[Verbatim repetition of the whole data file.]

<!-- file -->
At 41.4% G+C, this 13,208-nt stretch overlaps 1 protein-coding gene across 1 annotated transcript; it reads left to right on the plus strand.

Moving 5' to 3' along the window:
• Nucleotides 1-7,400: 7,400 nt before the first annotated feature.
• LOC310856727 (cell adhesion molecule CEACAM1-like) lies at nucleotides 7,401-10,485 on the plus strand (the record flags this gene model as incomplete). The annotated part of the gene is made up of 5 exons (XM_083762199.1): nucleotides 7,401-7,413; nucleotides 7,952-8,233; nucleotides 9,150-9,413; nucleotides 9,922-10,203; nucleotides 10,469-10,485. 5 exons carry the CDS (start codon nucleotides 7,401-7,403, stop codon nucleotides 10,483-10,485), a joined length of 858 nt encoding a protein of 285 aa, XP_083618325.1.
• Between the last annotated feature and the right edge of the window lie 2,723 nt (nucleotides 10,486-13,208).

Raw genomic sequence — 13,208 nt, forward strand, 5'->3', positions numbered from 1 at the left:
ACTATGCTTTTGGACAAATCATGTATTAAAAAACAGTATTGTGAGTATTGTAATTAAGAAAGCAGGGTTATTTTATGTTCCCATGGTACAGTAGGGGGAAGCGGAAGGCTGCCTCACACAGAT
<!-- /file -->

At 41.4% G+C, this 13,208-nt stretch overlaps 1 protein-coding gene across 1 annotated transcript; it reads left to right on the plus strand.

Moving 5' to 3' along the window:
• Nucleotides 1-7,400: 7,400 nt before the first annotated feature.
• LOC310856727 (cell adhesion molecule CEACAM1-like) lies at nucleotides 7,401-10,485 on the plus strand (the record flags this gene model as incomplete). The annotated part of the gene is made up of 5 exons (XM_083762199.1): nucleotides 7,401-7,413; nucleotides 7,952-8,233; nucleotides 9,150-9,413; nucleotides 9,922-10,203; nucleotides 10,469-10,485. 5 exons carry the CDS (start codon nucleotides 7,401-7,403, stop codon nucleotides 10,483-10,485), a joined length of 858 nt encoding a protein of 285 aa, XP_083618325.1.
• Between the last annotated feature and the right edge of the window lie 2,723 nt (nucleotides 10,486-13,208).

Raw genomic sequence — 13,208 nt, forward strand, 5'->3', positions numbered from 1 at the left:
ACTATGCTTTTGGACAAATCATGTATTAAAAAACAGTATTGTGAGTATTGTAATTAAGAAAGCAGGGTTATTTTATGTTCCCATGGTACAGTAGGGGGAAGCGGAAGGCTGCCTCACACAGAT